When you have a baby, one of the choices you have to make is how to do the doodie; that is, how you will handle what comes out of your little one. There are many different choices available for everyone’s wants and needs and they each have their pros and cons. Here is the low down on several options:
For lack of a better description, what I consider “mainstream disposables” are the diaper brands you find in the grocery stores or stores such as Target or WalMart (i.e. Pampers, Huggies, Luvs, and generic store brand diapers). These types of diapers are convenient and one of the cheaper diapering options, but they do have their drawbacks. Besides the fact that disposable diapers are not good for the environment (that’s putting it lightly) they are made with absorbent gel and many other chemicals that can irritate baby’s skin (and that I personally don’t want touching my baby and being absorbed into his body).
Disposables: Chlorine-Free and Contain Gel
Our favorite diaper is Seventh Generation brand. They are chlorine-free, fragrance-free, and latex-free. And soft. Our son has always been very comfortable in them. As for the con list, they are still disposables, they also contain absorbent gel, and they are a bit more expensive than mainstream disposables.
You can read more about Seventh Generation diapers on their website: www.seventhgeneration.com
One time a friend mentioned that her grandson had a diaper rash and was wondering what kind of diapers I used. I told her Seventh Generation and she purchased some. The next time I saw her, she said his diaper rash went away as soon as they started using those diapers!
Disposables: Chlorine-Free and Gel-Free
In the early days, we alternated diapering our son with Seventh Generation and Tushies disposables. Tushies is a brand of disposables that in addition to being chlorine free, is also gel-free, fragrance-free, latex-free, dye-free, and GMO-free. They are also soft, but it is our experience that the diapers needed to be changed more frequently as they do not hold as much wetness as diapers with gel in them. On the con list is the fact that they are still disposables and are more expensive that mainstream disposables.
You can read more about Tushies diapers on their website: www.tushies.com
I also came across another brand of chlorine-free and gel-free diapers: TenderCare. I have not used them myself so I can’t give a personal review.
Yet another type of diaper we have used and liked is gDiapers. From their website (www.gdiapers.com), gDiapers are “the best of cloth and disposable in an earth-friendly diaper”. The diapers consist of a cotton, washable outer pant and a flushable inner refill. Yes, you can flush the inner absorbent refill! How cool is that! They have an awesome website explaining the whole process, including videos of how to flush the refill. If you can’t flush them, you can throw them away and feel less guilty about it because they are plastic-free. You can even garden compost the wet ones as they will break down in 50-150 days. Another pro is the cute designs of the outer pants!
On the con list might be the fact that you use more water since you are flushing the toilet after every diaper change. And they can be messy, especially with newborn babies and their many dirty diapers a day. I remember hand-washing the liner inserts often because they would get dirty all the time. You can purchase extra liner inserts. Also, the start-up cost is a bit higher and the refills are a bit more expensive than mainstream disposables. But in my opinion, it’s worth it!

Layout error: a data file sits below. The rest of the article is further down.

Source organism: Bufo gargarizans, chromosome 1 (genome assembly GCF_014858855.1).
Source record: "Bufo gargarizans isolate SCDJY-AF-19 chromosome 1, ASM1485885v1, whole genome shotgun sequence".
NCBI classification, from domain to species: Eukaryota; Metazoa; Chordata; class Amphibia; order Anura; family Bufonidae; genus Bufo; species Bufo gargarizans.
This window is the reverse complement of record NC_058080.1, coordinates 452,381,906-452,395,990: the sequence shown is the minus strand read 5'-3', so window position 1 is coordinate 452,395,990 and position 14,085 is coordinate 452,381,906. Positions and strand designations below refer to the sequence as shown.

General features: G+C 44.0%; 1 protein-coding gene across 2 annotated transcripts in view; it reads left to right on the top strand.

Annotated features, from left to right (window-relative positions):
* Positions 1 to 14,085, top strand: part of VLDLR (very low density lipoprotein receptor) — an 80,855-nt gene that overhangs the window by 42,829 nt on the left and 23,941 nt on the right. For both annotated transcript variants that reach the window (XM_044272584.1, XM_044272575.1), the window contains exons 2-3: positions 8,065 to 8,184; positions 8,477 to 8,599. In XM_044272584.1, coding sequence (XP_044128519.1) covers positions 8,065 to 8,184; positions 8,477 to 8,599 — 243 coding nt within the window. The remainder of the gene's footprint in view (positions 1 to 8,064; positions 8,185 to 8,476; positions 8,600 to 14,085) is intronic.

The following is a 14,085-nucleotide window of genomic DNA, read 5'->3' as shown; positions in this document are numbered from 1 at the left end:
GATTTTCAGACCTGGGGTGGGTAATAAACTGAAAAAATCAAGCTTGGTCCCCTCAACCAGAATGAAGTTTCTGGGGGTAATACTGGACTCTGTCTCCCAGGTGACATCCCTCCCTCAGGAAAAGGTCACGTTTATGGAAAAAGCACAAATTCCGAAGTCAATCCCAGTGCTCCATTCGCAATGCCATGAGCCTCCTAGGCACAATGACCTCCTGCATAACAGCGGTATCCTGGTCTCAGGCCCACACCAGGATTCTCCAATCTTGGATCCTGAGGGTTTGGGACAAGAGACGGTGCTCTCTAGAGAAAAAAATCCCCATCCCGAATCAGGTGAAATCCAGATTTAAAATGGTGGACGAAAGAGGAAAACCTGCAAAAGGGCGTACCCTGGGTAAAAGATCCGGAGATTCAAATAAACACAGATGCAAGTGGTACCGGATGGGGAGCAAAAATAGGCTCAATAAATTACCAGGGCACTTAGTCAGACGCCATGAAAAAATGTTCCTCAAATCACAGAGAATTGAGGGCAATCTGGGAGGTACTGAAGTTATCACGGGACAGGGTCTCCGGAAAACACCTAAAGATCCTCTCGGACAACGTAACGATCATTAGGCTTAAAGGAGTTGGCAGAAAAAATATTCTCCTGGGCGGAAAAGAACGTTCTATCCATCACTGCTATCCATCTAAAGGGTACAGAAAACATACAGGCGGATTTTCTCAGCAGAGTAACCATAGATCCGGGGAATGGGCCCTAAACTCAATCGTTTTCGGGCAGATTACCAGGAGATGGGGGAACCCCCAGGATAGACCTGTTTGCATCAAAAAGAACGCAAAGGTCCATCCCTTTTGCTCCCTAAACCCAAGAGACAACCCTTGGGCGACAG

The picture at the beginning of this article is our son wearing a gDiaper. A cute ‘pro’ for us was the fact that gDiapers have a ‘g’ on the back of them and our son’s name starts with ‘G’! It’s almost as if they were made for him!
Cloth diapers today are completely different than the cloth diapers my mom used on us 30+ years ago. I was surprised at the great diaper designs, colorful fabrics, and the many, many options available! Plus, with names like bumGenius, Bummis, Kissaluvs, Swaddlebees, Happy Heiny’s, Fuzzi Bunz, and Thirsties, you know they are something special!
Cloth diapering your baby is an absolutely wonderful way to be ‘green’. Disposable diapers are filling up our landfills and cloth diapers are reusable! (I do feel guilty for using disposables. I would love to cloth diaper my son, but I am too squeamish about shoveling poo off a diaper, and then washing them. I really admire anyone who cloth diapers their child.)
It does take a lot of water, detergent, energy, and time to wash cloth diapers; it is not a zero-impact solution, but a less-impact solution.
There are local cloth diapering stores around; I suggest talking to a cloth diaper expert who can tell you about all the options and help you get started. Here is one local to me in the Dallas area: Peppermint Baby Boutique
Elimination Communication (EC)
Elimination Communication (EC) is also known as diaper free, natural infant hygiene, and infant potty training. It is the practice of the caregiver using cues and timing to address the infant’s elimination needs, much like observing hunger cues, thus either partially or completely avoiding the use of diapers. The method uses communication so the baby becomes aware of their body and bodily functions. For example, when the caregiver notices the cues, he or she may give a verbal cue and hold the baby over the sink, toilet, or other container so the baby can go to the bathroom. EC can begin at birth although it can be practiced at any age.
This method is not for everyone, but if you have the time and patience it can save a lot of money for you and help save the environment as well.
I hope I’ve provided some helpful information to you as you search for a way to diaper your baby. I’m curious as to what my readers are doing so leave me a comment and let me know how you do the doodie!
Wendy – Parenting Tips 365